Political Culture Eats Institutions For Lunch
Institutional reform is necessary, but we can't accomplish much in the face of tribalism.
Steven Taylor’s excellent post about the flaws in the US Constitutional design frames the crisis of 2020 as the result of institutional defects. While I agree that American political institutions like the electoral college and winner-take-all elections deserve a lot of the blame, I’d also argue that American political culture deserves even more. Our institutions are failing us, not just because they don’t set down a reliable, fair set of rules to follow, but the desire to be both reliable and fair in politics is missing.
Clearly, there’s a reciprocal relationship between political institutions and culture. Institutions, for example, constrain bad behavior and determine the type of representation that voters get from their elected officials. If you want a system in which more voices are heard in the halls of power, go for proportional representation, or at least make sure that all citizens find it just as easy and rewarding to vote. One could make the argument that institutions encourage good behavior, too. Some religions make the implicit or explicit argument that prescribed activities or rules, such as mandatory prayer or charity, encourage a more pious, moral outlook. In the same fashion, one might say that political institutions, such as a visibly representative system, encourages the mindset that all opinions and interests matter.
Political culture also animates these institutions. The official Soviet constitution was notably quite at odds with Soviet totalitarian reality, promising freedoms that did not exist in that regime. Weimar Germany had, in the opinion of many political thinkers at the time, the best constitution in the world. Unfortunately, not enough Germans had enough faith or investment to defend it when it came under attack. Great Britain’s famously unwritten constitution nonetheless persists, in the absence of many explicitly codified rules found in other polities, because of British political norms. Institutions may, in the same fashion as a particular make and model of a car, determine capabilities. It also matters what powers that vehicle, how you drive it, and where you want to drive it.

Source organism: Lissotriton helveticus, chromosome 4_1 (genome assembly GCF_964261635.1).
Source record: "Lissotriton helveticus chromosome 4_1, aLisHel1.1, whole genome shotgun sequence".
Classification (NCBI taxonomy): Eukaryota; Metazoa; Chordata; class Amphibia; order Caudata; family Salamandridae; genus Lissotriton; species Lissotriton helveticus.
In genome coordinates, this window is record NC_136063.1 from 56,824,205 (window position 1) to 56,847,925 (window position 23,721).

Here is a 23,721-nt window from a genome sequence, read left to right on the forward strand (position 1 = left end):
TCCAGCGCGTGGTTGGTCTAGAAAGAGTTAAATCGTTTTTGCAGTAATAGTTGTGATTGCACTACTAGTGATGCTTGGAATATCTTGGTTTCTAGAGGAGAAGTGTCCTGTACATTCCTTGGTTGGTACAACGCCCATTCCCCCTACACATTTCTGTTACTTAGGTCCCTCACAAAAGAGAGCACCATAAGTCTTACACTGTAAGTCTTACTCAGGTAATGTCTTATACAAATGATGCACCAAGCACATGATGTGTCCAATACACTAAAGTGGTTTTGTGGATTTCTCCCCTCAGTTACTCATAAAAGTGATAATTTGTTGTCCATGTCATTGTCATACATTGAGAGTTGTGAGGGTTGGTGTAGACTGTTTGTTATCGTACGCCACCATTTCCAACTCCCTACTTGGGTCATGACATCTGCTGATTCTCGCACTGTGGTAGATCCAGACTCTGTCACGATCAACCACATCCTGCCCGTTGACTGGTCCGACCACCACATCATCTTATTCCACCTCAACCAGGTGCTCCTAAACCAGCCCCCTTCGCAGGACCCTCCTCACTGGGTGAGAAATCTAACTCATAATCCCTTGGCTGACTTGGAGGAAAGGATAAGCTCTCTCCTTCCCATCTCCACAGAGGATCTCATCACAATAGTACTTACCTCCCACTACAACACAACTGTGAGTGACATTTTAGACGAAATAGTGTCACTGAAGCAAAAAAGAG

American political culture is broken right now, incapable of effectively powering or directing our institutions, representative democracy and the rule of law. It has been broken before: women and minorities, for example, had less of a say than they do now, not only because of the political and legal frameworks that existed, but because of the prevailing prejudices that persisted long after the official reform of those inequalities. We face a different kind of brokenness now, the biggest irreconcilable division since the Civil War. Our political culture is broken because the connective tissue of common sentiments, beliefs, and habits that would normally hold us together is torn, and some people want to rend it even further.
If you were to go back in time 10 or 20 years, you’d encounter intense partisanship. The roots of this calamity run deep, going back to Newt Gingrich’s efforts to delegitimize any political cooperation, Ann Coulter’s unanswered claim that liberals were traitors, the rise of the Religious Right, the creation of Internet-based echo chambers, and other antecedents in our political culture. When I was growing up in Orange County, California, I saw how intolerant political movements — some with a religious bent, others more secular — were coalescing and finding common cause. It has disturbed me during my whole life since I was a teenager and first politically aware, fearing how these forces, left unchecked, might turn into something poisonous to democracy, perhaps reaching fascist dimensions of intolerance, organization, and mobilization.
If you went back 20 years and said, “We know a deadly pandemic is coming,” we would have expected partisan bickering to lessen, and people intoxicated on their self-righteousness to sober up. We would have expected a collective response to a threat to all Americans. We would have been horrified to see epidemiology turned into a partisan issue. Clearly, at some point, we crossed a very dangerous threshold of tribalism. To be fair, “we” does not include all Americans, but a significant minority who sees everything through the lens of us versus them, good versus evil, the well-intentioned versus the badly-intentioned, the patriots versus the traitors, the warriors versus the weaklings. This strain of intolerance infects primarily people on the right — or what the right has become now, as opposed to what it was. For lack of a better term, we can call that faction “the radical right,” an grouping that sees itself besieged by dark forces with which they cannot compromise or co-exist. If you are marshaling against an irrepressible enemy, it should not be a surprise that the purported forces of light might lean in an authoritarian direction.